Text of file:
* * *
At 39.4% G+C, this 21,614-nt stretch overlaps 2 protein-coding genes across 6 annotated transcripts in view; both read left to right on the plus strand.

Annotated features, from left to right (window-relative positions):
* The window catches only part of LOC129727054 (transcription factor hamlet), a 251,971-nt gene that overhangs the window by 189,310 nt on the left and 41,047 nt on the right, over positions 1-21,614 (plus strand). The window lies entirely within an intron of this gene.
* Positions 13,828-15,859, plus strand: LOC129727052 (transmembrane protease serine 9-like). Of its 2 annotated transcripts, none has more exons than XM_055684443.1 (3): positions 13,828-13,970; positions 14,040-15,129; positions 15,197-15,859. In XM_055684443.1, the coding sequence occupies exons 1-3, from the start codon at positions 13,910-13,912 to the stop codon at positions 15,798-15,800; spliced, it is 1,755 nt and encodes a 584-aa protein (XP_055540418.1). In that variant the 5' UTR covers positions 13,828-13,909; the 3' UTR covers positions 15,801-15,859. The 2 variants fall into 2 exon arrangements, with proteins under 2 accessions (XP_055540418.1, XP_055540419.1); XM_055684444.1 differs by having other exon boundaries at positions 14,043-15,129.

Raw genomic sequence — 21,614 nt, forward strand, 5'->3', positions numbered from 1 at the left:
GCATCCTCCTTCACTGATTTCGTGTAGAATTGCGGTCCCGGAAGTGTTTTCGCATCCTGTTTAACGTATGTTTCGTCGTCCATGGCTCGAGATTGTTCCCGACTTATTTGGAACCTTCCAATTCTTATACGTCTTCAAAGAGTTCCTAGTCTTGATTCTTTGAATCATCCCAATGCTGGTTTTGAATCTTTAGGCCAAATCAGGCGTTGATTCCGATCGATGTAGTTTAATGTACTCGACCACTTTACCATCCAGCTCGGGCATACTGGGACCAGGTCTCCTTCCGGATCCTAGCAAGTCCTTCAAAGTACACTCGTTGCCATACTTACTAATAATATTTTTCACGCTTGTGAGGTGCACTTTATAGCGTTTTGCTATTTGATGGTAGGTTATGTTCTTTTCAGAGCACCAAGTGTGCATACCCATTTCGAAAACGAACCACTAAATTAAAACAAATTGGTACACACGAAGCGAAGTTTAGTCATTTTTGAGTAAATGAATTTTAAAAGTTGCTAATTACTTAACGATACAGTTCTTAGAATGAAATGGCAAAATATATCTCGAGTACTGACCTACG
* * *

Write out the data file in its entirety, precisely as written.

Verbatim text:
At 39.4% G+C, this 21,614-nt stretch overlaps 2 protein-coding genes across 6 annotated transcripts in view; both read left to right on the plus strand.

Annotated features, from left to right (window-relative positions):
* The window catches only part of LOC129727054 (transcription factor hamlet), a 251,971-nt gene that overhangs the window by 189,310 nt on the left and 41,047 nt on the right, over positions 1-21,614 (plus strand). The window lies entirely within an intron of this gene.
* Positions 13,828-15,859, plus strand: LOC129727052 (transmembrane protease serine 9-like). Of its 2 annotated transcripts, none has more exons than XM_055684443.1 (3): positions 13,828-13,970; positions 14,040-15,129; positions 15,197-15,859. In XM_055684443.1, the coding sequence occupies exons 1-3, from the start codon at positions 13,910-13,912 to the stop codon at positions 15,798-15,800; spliced, it is 1,755 nt and encodes a 584-aa protein (XP_055540418.1). In that variant the 5' UTR covers positions 13,828-13,909; the 3' UTR covers positions 15,801-15,859. The 2 variants fall into 2 exon arrangements, with proteins under 2 accessions (XP_055540418.1, XP_055540419.1); XM_055684444.1 differs by having other exon boundaries at positions 14,043-15,129.

Raw genomic sequence — 21,614 nt, forward strand, 5'->3', positions numbered from 1 at the left:
GCATCCTCCTTCACTGATTTCGTGTAGAATTGCGGTCCCGGAAGTGTTTTCGCATCCTGTTTAACGTATGTTTCGTCGTCCATGGCTCGAGATTGTTCCCGACTTATTTGGAACCTTCCAATTCTTATACGTCTTCAAAGAGTTCCTAGTCTTGATTCTTTGAATCATCCCAATGCTGGTTTTGAATCTTTAGGCCAAATCAGGCGTTGATTCCGATCGATGTAGTTTAATGTACTCGACCACTTTACCATCCAGCTCGGGCATACTGGGACCAGGTCTCCTTCCGGATCCTAGCAAGTCCTTCAAAGTACACTCGTTGCCATACTTACTAATAATATTTTTCACGCTTGTGAGGTGCACTTTATAGCGTTTTGCTATTTGATGGTAGGTTATGTTCTTTTCAGAGCACCAAGTGTGCATACCCATTTCGAAAACGAACCACTAAATTAAAACAAATTGGTACACACGAAGCGAAGTTTAGTCATTTTTGAGTAAATGAATTTTAAAAGTTGCTAATTACTTAACGATACAGTTCTTAGAATGAAATGGCAAAATATATCTCGAGTACTGACCTACG